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Good morning. US stock markets rose nicely yesterday, and have been grinding upwards, by stops and starts, for two weeks. The S&P 500 is back to where is was on March 8, the day Silicon Valley Bank announced its doomed capital raise. All clear, then? We’re thinking about it. Meanwhile, some thoughts below on whether bad accounting rules contributed to the SVB mess. Email us: email@example.com & firstname.lastname@example.org.
Can we blame the accounting?
In the Wall Street Journal yesterday, Jonathan Weil paints an unflattering picture of the way six large banks have accounted for their large securities portfolios. The article serves to crystallise the debate over whether securities accounting — in particular the treatments of “held to maturity” (HTM) and “available for sale” (AFS) securities — is misguided and contributed to the failure of Silicon Valley Bank and stresses on other banks, most prominently First Republic.
If a bank classifies a security as held to maturity, then it is held at cost. Changes in the market value of the security — though disclosed in the footnotes to the financial statements — do not flow through the income statement, and they are not recorded on the balance sheet, so they do not influence capital levels. If the same security is marked as available for sale, changes in its value, while still left off the income statement, are reflected in its balance sheet, and therefore in the bank’s equity capital.
Weil’s piece points out that the six banks (JPMorgan Chase, Wells Fargo, Truist, US Bancorp, PNC and Charles Schwab) together moved half a trillion dollars in securities from AFS to HTM last year. Rising interest rates mean that the fair value of the securities was falling; keeping them in AFS would have meant a significant hit to capital. If the banks marked their HTM securities to market, that would have meant an 18 per cent hit to their equity.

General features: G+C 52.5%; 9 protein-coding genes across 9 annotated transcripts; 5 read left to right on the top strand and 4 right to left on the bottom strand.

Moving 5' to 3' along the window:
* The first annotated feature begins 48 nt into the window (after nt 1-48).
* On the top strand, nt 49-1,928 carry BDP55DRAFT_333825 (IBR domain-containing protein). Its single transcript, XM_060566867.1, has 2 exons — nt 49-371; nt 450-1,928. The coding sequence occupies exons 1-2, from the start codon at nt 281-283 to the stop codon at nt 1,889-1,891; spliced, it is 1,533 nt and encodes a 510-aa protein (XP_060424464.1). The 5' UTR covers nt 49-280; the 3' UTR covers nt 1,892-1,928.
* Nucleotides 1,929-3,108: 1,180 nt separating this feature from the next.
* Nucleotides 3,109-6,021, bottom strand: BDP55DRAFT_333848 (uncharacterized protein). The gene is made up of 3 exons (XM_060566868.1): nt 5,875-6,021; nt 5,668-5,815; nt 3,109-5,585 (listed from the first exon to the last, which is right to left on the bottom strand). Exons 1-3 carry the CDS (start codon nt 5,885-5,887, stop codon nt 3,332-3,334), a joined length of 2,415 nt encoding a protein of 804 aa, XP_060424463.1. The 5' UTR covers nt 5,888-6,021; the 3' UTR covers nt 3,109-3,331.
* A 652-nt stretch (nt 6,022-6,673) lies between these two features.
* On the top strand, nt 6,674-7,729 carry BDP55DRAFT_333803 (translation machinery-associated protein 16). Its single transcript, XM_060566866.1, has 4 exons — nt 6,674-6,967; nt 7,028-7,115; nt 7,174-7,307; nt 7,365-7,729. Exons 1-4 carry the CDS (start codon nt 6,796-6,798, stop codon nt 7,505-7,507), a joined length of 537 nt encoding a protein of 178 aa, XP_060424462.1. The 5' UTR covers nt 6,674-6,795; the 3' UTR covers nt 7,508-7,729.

The unstated implication of the article is that this “switcheroo”, while it breaks no rules, is nonetheless dodgy. The article quotes Sandy Peters, head of financial reporting policy for the CFA Institute:
This is an artificial accounting construct, not an economic measure of the value of the assets . . . The value of a bond doesn’t change based upon how management decides to classify it. It’s worth what it’s worth.
While Weil focuses on specific banks, it is worth noting that the US banking system as a whole looks a lot like those banks. Here is a chart of all banks’ unrealised losses on HTM securities as a percentage of total equity capital in the system:
Some people say the system would be work better if all securities got the AFS treatment. They argue that forcing banks (and their investors) to recognise losses on securities would force more prudent management. By coincidence, two of those people, Charles Calomiris and Phil Gramm, made this case in the WSJ opinion pages on Tuesday, asserting that loss recognition would force banks to reduce leverage and hold more cash.
There is clearly something odd about banks devoting large portions of their balance sheets to securities, and then effectively declaring that the market value of those portfolios doesn’t matter to their financial strength. It is also odd for a bank to effectively promise never to sell its securities (on pain of a big hit to capital) when, historically, the reason for banks to hold securities is as a source of liquidity.